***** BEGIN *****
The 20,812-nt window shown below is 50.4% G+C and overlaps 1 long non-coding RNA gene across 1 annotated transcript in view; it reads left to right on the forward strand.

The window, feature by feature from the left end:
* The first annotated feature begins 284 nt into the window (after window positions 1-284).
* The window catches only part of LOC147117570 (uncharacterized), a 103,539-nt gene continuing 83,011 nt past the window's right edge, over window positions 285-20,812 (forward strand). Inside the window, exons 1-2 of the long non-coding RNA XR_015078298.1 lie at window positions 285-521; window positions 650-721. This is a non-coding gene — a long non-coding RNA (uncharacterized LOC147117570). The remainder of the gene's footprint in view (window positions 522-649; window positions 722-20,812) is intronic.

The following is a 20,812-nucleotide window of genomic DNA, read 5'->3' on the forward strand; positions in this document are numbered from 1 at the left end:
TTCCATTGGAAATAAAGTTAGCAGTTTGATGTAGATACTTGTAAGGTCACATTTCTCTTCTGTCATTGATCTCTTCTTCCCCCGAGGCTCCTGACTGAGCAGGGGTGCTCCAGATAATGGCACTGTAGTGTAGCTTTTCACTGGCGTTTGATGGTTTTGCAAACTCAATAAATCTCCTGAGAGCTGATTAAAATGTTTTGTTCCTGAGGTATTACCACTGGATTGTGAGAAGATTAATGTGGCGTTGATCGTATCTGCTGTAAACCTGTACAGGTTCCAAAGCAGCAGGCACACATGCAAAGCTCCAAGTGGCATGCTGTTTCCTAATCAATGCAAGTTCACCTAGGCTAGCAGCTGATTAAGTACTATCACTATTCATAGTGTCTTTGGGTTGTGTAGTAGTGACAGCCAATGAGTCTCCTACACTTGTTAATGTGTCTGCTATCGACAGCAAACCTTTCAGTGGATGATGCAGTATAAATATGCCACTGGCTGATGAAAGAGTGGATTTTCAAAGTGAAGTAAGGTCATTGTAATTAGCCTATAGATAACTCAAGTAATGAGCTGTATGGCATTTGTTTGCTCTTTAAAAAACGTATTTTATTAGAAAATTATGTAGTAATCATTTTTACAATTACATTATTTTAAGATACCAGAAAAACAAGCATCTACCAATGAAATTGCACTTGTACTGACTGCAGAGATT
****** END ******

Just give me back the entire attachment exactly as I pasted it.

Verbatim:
The 20,812-nt window shown below is 50.4% G+C and overlaps 1 long non-coding RNA gene across 1 annotated transcript in view; it reads left to right on the forward strand.

The window, feature by feature from the left end:
* The first annotated feature begins 284 nt into the window (after window positions 1-284).
* The window catches only part of LOC147117570 (uncharacterized), a 103,539-nt gene continuing 83,011 nt past the window's right edge, over window positions 285-20,812 (forward strand). Inside the window, exons 1-2 of the long non-coding RNA XR_015078298.1 lie at window positions 285-521; window positions 650-721. This is a non-coding gene — a long non-coding RNA (uncharacterized LOC147117570). The remainder of the gene's footprint in view (window positions 522-649; window positions 722-20,812) is intronic.

The following is a 20,812-nucleotide window of genomic DNA, read 5'->3' on the forward strand; positions in this document are numbered from 1 at the left end:
TTCCATTGGAAATAAAGTTAGCAGTTTGATGTAGATACTTGTAAGGTCACATTTCTCTTCTGTCATTGATCTCTTCTTCCCCCGAGGCTCCTGACTGAGCAGGGGTGCTCCAGATAATGGCACTGTAGTGTAGCTTTTCACTGGCGTTTGATGGTTTTGCAAACTCAATAAATCTCCTGAGAGCTGATTAAAATGTTTTGTTCCTGAGGTATTACCACTGGATTGTGAGAAGATTAATGTGGCGTTGATCGTATCTGCTGTAAACCTGTACAGGTTCCAAAGCAGCAGGCACACATGCAAAGCTCCAAGTGGCATGCTGTTTCCTAATCAATGCAAGTTCACCTAGGCTAGCAGCTGATTAAGTACTATCACTATTCATAGTGTCTTTGGGTTGTGTAGTAGTGACAGCCAATGAGTCTCCTACACTTGTTAATGTGTCTGCTATCGACAGCAAACCTTTCAGTGGATGATGCAGTATAAATATGCCACTGGCTGATGAAAGAGTGGATTTTCAAAGTGAAGTAAGGTCATTGTAATTAGCCTATAGATAACTCAAGTAATGAGCTGTATGGCATTTGTTTGCTCTTTAAAAAACGTATTTTATTAGAAAATTATGTAGTAATCATTTTTACAATTACATTATTTTAAGATACCAGAAAAACAAGCATCTACCAATGAAATTGCACTTGTACTGACTGCAGAGATT